Reactions are flooding in about the Government's multibillion-dollar infrastructure spend as National claims ideas have been stolen while Greenpeace is livid about new roads.
The $12 billion spend up announced on Wednesday includes $8 billion for transport across the country, along with $10 million for decarbonisation projects and $300 million for mental health facilities.
Prime Minister Jacinda Ardern said the projects are "all about future-proofing New Zealand's economy and rebuilding critical infrastructure like hospitals, schools and building transport infrastructure".
Opposition leader Simon Bridges is accusing her of stealing his ideas and "re-announcing" the National Party's road projects from when he was Transport Minister during the previous National-led Government.
"It's our work re-announced and I suppose I'm flattered by it in a way because as Transport Minister it is all work - projects like the Tauranga Northern Link or the highway up in Whangārei - that we did," Bridges said.
The Government has provided a list of the road projects that will benefit from the multibillion-dollar package, and they do include projects that have already been announced by the former National-led Government.
For example, the proposed Melling Interchange project for the Hutt Valley was put forward by the previous Government and the Opposition's transport spokesperson Chris Bishop - MP for Hutt South - has been advocating strongly for it.
It's one of the projects that will be funded - granting Bishop's Christmas wish. The project will cost around $258 million and construction will start in late 2022 with an estimated completion date of 2026.
You can read more about the transport projects here.
Bridges also said he's concerned New Zealand doesn't have the workforce to deliver the infrastructure projects because of "the two-year pause", implying the Government wasted time holding off on its projects.
The Prime Minister is confident the workforce is there, pointing to the Government's plan to get more young New Zealanders taking up a trade to help close the skills gap by increasing Trades Academy places.
She also highlighted how secondary students are now eligible for a $2000 prize from the Prime Minister's Vocational Excellence Awards launched last year; and how the fees-free programme makes it easier for students to get a foot in the door.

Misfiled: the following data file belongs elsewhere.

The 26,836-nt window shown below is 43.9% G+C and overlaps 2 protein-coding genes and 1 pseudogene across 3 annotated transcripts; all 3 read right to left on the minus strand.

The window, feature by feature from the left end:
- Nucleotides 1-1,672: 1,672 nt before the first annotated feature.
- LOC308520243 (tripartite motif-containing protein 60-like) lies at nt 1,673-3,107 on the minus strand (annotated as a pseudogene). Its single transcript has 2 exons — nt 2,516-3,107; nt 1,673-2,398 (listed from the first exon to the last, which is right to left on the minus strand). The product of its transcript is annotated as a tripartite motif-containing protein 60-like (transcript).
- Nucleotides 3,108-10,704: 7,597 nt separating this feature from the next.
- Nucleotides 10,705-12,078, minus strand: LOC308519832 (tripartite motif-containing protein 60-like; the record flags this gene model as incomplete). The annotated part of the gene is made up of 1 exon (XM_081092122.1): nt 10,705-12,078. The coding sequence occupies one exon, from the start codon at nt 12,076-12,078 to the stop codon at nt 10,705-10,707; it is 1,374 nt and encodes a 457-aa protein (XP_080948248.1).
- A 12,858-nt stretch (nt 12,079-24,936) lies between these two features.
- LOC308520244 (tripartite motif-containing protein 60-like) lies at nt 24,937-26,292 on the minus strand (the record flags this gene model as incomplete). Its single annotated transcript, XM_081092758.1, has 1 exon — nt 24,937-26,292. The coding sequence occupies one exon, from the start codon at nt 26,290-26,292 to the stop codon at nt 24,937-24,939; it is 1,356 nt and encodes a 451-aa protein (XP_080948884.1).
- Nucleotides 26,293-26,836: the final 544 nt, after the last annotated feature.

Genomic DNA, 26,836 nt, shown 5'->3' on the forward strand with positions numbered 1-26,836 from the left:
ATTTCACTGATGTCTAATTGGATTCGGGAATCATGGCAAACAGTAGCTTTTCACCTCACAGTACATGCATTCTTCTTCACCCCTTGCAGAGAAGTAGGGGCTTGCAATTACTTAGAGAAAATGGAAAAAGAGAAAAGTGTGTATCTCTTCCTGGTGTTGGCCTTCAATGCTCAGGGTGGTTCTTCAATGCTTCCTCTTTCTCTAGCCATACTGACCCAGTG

"We've been planning for two years as a Government to make sure that we have the skills needed to rebuild our infrastructure... Remember, the industry has called for these projects, they've asked for the certainty,' Ardern said.
Civil Contractors New Zealand chief executive Peter Silcock said contractors are keen to get started on the infrastructure projects.
He said many of the projects announced had been 'pretty much ready to go', but any radical changes could cause significant delays.
Business New Zealand chief executive Kirk Hope said the additional spending on roads would be positive for business, particularly in Auckland which suffers from heavy traffic congestion.
The Automobile Association (AA) also described the funding as "vitally needed".
But Greenpeace is concerned the road infrastructure projects will slow down the development of clean transport in New Zealand.
"If you build more roads, people will drive more," Greenpeace climate and energy campaigner, Amanda Larsson, said. "In New Zealand, we have particularly inefficient cars, and increasing their use will only contribute to more of the dirty emissions."
David Robertson, spokesperson for Generation Zero - a youth-led organisation committed to sustainability - had a similar view to Greenpeace.
He said the multibillion-dollar spend on roads across New Zealand is a "failure" by the Government to follow through on the Zero Carbon Bill that passed into law in 2019.
"If climate change were a priority for the New Zealand Government, then it would not be spending billions on encouraging car dependency and increasing road transport emissions."
Despite the disappointment in the road infrastructure announcements, Robertson said Ground Zero is pleased the Government has launched plans to de-carbonise schools and hospitals.
He also welcomed the $1.1 billion for rail.